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Evergreen Huckleberry

Vaccinium ovatum

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The Evergreen Huckleberry is a medium-sized evergreen shrub common through the Pacific Northwest. A hearty species, it grows well in both direct sun and shade although it prefers a wet soil. Mature specimens can reach 3 feet (.91 m) in height and may spread up to 10 feet (3 m) wide. The leaves are oval-shaped with a rubbery texture and a serrated edge. Their color can change according to the age, with new leaves usually displaying a dark red or copper color, darkening to a glossy green as they mature. Flowers are pink and urn-shaped and will morph into small red berries during the summer. Ripe berries are typically a dark purple color.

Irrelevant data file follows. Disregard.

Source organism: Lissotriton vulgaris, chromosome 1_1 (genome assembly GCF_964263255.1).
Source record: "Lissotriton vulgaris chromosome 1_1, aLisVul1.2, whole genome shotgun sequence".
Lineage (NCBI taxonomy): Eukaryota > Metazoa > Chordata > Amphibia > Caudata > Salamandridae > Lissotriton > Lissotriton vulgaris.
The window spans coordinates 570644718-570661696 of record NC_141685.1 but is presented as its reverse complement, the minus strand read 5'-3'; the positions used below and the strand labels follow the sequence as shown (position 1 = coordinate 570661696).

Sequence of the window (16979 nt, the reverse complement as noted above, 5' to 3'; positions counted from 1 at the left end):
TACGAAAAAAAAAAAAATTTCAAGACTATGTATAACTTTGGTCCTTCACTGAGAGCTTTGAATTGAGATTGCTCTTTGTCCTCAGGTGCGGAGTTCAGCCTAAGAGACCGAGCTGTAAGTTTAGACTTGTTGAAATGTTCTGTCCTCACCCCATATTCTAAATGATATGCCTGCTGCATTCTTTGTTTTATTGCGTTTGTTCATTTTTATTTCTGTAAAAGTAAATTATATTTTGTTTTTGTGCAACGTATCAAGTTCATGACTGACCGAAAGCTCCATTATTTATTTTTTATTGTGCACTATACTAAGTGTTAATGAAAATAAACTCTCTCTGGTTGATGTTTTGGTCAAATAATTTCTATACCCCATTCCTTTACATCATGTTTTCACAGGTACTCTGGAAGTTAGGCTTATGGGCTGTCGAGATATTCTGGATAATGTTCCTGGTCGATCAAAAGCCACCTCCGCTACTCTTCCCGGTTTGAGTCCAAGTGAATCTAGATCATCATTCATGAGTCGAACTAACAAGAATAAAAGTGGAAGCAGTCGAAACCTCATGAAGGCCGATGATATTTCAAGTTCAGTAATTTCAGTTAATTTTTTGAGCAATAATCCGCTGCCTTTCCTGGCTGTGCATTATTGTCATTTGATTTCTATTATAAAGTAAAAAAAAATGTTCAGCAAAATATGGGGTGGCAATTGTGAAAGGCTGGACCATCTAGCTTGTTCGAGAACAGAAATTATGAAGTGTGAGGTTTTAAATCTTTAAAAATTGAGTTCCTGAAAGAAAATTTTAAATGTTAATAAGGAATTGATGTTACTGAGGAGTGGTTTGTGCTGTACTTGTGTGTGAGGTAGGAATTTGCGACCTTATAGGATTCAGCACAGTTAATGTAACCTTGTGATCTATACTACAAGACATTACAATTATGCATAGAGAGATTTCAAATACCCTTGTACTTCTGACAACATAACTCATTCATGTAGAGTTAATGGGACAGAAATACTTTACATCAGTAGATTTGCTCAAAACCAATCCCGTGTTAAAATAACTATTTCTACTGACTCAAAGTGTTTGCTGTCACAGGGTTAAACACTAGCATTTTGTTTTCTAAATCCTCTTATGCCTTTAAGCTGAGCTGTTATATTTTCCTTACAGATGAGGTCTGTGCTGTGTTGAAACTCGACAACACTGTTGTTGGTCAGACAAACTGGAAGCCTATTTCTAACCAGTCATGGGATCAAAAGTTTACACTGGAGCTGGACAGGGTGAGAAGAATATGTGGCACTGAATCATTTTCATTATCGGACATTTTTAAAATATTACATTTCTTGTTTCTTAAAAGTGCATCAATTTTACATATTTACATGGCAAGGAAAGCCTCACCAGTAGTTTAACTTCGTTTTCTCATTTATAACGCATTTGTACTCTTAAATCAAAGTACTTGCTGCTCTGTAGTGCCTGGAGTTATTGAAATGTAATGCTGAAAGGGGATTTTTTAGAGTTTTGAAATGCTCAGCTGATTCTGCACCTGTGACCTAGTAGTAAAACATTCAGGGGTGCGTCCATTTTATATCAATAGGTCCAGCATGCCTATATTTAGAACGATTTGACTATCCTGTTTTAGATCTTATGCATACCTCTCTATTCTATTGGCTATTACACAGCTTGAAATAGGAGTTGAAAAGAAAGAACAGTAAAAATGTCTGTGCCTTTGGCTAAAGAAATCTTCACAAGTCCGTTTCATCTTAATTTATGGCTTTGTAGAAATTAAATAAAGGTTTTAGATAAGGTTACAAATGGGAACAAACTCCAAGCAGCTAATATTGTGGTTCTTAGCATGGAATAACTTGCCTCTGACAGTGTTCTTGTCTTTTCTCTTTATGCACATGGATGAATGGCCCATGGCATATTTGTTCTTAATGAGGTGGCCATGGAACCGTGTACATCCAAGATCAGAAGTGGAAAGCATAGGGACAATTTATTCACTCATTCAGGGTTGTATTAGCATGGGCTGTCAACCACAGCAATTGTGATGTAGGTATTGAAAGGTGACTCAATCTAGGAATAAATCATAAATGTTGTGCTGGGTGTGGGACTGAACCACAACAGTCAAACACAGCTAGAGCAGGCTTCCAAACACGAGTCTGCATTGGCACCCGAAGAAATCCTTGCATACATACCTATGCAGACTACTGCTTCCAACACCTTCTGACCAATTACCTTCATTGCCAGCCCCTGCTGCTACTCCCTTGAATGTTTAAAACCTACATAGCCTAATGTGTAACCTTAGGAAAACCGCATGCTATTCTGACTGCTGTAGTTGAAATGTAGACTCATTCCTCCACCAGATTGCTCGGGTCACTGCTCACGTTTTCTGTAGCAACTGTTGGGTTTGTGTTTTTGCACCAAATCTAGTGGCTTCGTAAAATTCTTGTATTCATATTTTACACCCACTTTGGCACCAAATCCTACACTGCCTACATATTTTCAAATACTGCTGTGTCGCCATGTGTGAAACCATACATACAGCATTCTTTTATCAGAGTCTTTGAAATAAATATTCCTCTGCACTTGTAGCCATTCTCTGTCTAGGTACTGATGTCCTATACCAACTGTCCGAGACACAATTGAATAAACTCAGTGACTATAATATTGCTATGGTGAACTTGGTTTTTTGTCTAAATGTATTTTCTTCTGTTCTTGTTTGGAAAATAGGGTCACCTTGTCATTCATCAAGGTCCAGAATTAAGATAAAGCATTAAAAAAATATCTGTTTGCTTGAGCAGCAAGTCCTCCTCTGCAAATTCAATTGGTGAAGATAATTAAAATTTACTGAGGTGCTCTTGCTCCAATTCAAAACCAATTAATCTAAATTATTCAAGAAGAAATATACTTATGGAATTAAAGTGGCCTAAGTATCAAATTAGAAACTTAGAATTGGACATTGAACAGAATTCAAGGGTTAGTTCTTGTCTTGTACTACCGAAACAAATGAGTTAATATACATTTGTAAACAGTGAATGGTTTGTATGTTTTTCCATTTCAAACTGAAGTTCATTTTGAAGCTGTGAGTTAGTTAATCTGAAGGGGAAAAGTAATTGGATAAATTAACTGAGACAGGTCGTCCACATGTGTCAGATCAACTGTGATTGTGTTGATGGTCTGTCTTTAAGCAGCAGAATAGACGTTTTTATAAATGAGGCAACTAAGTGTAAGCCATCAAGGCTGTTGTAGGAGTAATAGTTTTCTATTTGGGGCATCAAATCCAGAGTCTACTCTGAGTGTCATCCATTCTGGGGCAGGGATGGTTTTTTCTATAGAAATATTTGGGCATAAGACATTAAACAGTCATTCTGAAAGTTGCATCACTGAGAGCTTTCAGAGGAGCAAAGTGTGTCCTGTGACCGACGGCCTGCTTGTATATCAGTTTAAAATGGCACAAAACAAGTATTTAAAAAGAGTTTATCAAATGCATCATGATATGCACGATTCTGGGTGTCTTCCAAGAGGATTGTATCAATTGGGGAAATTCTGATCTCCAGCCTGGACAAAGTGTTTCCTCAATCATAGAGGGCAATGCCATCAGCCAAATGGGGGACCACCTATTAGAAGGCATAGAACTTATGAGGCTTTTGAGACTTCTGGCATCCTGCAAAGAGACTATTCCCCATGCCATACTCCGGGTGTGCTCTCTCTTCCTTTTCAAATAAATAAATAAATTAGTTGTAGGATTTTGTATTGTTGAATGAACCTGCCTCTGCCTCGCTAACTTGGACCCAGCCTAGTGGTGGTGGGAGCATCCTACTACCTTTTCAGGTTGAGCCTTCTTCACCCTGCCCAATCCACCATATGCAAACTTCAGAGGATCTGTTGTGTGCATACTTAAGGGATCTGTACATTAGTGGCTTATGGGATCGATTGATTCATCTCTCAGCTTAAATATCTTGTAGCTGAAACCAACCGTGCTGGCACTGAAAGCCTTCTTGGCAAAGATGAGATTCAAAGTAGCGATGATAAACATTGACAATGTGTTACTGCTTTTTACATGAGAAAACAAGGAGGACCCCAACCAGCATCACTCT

Like the Red Huckleberry, the fruit of this plant is edible and tastes similar to a blueberry. It is more widely cultivated than the Red Huckleberry, especially for use as a decorative species around homes and in urban areas.

Distribution

This huckleberry is very shade tolerant and is often a common understory shrub in coniferous forests along the west coast of North America. It can often be found growing in communities with Western Sword Fern, Coastal Woodfern and Red Huckleberry.

Conservation Status

Common. Because of the Evergreen Huckleberry’s adaptable and hearty nature, it is commonly used in habitat restoration and sustainable landscaping projects.